Article

Change in Sleep Duration and Cognitive Function: Findings from the Whitehall II Study

University College London, Department of Epidemiology and Public Health, London, UK.
Sleep (Impact Factor: 4.59). 05/2011; 34(5):565-73.
Source: PubMed

ABSTRACT

Evidence from cross-sectional studies shows that sleep is associated with cognitive function. This study examines change in sleep duration as a determinant of cognitive function.
Prospective cohort.
The Whitehall II study.
1459 women and 3972 men aged 45-69 at baseline.
None.
Sleep duration (≤ 5, 6, 7, 8, ≥ 9 h on an average week night) was assessed once between 1997-1999, baseline for the present study, and once between 2002-2004, average follow-up 5.4 years. Cognitive function was measured (2002-2004) using 6 tests: verbal memory, inductive reasoning (Alice Heim 4-I), verbal meaning (Mill Hill), phonemic and semantic fluency, and the Mini Mental State Examination (MMSE). In analyses adjusted for age, sex, and education, and corrected for multiple testing, adverse changes in sleep between baseline and follow-up (decrease from 6, 7, or 8 h, increase from 7 or 8 h) were associated with lower scores on most cognitive function tests. Exceptions were memory, and, for a decrease from 6-8 h only, phonemic fluency. Further adjustment for occupational position attenuated the associations slightly. However, firm evidence remained for an association between an increase from 7 or 8 h sleep and lower cognitive function for all tests, except memory, and between a decrease from 6-8 h sleep and poorer reasoning, vocabulary, and the MMSE. The magnitude of these effects was equivalent to a 4-7 year increase in age.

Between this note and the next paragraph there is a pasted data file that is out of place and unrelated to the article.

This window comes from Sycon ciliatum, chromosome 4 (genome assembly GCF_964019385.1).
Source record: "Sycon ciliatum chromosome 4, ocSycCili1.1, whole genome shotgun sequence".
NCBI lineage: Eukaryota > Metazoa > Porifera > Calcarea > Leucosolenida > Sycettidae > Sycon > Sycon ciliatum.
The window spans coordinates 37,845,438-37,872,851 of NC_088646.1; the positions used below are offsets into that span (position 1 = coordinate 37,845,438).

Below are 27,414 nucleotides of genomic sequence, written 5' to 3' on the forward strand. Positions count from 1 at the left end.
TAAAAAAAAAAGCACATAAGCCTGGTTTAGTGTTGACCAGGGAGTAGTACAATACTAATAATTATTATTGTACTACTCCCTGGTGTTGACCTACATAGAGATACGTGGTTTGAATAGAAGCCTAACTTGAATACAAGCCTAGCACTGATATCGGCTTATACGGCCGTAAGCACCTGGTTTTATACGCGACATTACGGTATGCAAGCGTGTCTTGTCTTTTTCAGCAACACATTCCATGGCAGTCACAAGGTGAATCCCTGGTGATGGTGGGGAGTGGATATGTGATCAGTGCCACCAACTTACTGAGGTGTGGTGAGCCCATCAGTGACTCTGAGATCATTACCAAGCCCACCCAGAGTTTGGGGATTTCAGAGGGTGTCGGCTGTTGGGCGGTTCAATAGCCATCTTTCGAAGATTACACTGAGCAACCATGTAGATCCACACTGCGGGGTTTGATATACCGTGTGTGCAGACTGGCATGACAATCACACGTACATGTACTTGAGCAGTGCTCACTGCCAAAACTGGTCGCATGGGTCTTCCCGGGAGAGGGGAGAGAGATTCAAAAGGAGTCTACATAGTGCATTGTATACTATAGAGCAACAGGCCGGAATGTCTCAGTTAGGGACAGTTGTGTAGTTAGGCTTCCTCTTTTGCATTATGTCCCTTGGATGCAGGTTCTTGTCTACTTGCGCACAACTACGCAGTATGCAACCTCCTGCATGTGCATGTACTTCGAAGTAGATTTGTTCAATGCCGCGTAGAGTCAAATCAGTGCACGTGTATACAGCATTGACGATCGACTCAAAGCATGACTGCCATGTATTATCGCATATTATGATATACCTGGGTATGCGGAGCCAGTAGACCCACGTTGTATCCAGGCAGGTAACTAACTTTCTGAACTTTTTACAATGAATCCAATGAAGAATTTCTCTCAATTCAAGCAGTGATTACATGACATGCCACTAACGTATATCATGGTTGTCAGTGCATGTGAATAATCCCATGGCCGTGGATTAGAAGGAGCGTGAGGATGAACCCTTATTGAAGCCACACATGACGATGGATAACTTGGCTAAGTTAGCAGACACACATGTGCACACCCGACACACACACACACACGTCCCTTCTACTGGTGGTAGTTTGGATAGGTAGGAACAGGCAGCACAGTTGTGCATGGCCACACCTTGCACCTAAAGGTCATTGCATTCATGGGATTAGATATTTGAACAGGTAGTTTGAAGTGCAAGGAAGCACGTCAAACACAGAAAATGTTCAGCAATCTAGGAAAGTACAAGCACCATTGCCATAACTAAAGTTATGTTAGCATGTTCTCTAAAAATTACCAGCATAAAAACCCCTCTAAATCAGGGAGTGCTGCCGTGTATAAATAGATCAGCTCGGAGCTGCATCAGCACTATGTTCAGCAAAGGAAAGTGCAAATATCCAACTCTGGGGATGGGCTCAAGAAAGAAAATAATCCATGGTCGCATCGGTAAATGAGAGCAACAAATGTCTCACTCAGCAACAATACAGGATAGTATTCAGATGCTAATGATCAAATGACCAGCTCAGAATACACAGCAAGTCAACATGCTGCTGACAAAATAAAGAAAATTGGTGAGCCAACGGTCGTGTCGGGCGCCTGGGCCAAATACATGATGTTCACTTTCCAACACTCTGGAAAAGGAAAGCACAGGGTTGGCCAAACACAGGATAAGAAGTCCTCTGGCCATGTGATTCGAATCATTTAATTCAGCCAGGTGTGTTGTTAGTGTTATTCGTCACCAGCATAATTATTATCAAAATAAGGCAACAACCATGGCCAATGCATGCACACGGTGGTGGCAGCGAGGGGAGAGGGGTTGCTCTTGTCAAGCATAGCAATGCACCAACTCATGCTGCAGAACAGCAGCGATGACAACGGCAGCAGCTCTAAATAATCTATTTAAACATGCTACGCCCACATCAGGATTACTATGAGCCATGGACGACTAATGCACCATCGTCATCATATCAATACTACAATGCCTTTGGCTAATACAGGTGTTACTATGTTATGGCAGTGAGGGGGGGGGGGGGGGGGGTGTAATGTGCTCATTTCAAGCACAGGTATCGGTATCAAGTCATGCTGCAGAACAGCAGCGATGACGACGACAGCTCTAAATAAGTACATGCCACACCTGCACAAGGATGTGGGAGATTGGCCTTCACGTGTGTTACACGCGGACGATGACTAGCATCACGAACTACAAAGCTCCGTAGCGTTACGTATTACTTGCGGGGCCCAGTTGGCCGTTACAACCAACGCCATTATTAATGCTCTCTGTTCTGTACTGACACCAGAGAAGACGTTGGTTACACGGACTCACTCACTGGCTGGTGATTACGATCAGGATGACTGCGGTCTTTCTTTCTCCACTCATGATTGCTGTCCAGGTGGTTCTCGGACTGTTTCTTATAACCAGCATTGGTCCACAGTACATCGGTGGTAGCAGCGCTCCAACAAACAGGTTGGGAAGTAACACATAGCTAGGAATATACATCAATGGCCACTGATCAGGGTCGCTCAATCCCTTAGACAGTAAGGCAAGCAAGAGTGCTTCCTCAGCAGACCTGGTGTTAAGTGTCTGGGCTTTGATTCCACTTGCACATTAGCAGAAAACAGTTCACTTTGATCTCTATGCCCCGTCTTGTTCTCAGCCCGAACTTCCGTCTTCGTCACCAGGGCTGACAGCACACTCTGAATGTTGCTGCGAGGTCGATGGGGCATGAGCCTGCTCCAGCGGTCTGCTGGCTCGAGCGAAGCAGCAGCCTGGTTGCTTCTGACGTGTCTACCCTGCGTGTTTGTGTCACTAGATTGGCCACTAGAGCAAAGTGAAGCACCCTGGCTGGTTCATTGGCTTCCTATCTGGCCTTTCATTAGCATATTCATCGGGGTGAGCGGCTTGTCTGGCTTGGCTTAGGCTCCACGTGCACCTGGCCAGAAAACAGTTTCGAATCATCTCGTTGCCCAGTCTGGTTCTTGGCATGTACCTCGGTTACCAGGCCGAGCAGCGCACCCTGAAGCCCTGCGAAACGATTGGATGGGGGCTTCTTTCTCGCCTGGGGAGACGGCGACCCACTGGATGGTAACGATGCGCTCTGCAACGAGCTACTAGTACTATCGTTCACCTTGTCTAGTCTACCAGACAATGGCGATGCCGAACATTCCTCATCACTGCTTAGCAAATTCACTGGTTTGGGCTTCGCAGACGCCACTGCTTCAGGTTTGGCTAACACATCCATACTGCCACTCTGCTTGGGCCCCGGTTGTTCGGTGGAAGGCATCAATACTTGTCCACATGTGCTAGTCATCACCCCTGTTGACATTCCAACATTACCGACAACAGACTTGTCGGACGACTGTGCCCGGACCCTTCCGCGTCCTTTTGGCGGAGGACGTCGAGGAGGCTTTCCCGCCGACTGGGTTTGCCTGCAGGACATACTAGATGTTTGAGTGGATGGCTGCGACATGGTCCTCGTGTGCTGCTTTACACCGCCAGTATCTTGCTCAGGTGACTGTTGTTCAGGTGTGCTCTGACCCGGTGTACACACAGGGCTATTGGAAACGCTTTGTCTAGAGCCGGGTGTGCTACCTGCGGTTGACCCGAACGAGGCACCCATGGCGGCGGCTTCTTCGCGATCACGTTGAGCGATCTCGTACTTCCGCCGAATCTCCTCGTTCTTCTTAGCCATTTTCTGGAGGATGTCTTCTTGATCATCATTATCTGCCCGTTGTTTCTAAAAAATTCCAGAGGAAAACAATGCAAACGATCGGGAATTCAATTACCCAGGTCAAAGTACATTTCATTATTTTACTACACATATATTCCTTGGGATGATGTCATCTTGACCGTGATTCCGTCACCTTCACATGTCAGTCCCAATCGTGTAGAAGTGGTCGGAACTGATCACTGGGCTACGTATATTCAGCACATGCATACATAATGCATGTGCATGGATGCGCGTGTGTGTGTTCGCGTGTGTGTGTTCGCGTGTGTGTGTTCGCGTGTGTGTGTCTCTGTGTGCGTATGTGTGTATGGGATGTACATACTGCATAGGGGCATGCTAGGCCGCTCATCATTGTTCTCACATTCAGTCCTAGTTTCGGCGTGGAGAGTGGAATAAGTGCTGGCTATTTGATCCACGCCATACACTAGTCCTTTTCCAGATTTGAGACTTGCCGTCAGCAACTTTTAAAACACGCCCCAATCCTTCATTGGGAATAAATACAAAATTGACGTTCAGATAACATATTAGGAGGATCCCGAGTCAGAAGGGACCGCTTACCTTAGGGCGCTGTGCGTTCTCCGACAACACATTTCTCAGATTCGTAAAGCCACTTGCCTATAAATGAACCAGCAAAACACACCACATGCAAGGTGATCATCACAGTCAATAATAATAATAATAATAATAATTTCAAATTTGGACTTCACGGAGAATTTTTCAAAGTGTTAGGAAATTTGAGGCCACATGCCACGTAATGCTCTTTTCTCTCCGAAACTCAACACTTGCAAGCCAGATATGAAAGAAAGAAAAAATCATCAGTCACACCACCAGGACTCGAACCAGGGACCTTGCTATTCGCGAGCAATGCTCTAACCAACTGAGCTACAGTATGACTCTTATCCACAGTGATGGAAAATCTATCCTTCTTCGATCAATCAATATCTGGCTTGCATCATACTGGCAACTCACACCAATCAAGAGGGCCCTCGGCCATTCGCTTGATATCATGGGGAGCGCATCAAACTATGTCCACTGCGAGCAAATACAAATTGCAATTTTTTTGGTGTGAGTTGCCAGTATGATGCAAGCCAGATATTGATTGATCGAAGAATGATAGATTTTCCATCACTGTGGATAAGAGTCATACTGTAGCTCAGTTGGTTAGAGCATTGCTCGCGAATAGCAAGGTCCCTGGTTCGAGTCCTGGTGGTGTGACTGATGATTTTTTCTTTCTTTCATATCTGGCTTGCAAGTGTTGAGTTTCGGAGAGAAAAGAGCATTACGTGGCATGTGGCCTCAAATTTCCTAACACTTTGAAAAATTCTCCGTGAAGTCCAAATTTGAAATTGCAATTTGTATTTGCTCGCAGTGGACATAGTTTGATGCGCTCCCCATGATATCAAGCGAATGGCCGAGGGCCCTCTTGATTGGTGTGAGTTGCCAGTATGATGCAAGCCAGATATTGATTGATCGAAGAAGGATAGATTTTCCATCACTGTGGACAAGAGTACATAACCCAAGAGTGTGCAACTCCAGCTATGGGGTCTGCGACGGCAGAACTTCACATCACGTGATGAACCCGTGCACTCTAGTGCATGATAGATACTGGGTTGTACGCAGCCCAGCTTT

These results suggest that adverse changes in sleep duration are associated with poorer cognitive function in the middle-aged.

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    • "In fact, almost half of older adults report at least one sleep problem [9], and there is growing concern that sleep complaints and disturbances might have negative effects on cognition [10]. While many studies on older adults show evidence for a negative impact of self-reported short [11] [12] [13] [14] [15] [16] [17] [18] [19] [20] [21] [22] [23] [24] [25] and long [11–13,16,17,20,22,23,26–30] sleep on cognitive function, others have failed to find relationships between sleep and everyday functioning in this age group [19] [31]. "

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    • "Self-reported short sleep, tiredness and fatigue are more strongly associated with subjective measures of cognitive function than with objective measures [7]. Findings from the Whitehall II study show that adverse changes in sleep over time (decrease from 6, 7 or 8 hours, or increase from 7 or 8 hours) are associated with lower scores on a variety of cognitive function tests, but not memory function [10]. Similarly, a Spanish study found that people who sleep for 11 hours or more per night have significantly lower global cognition scores than those who sleep for 7 hours [11]. "

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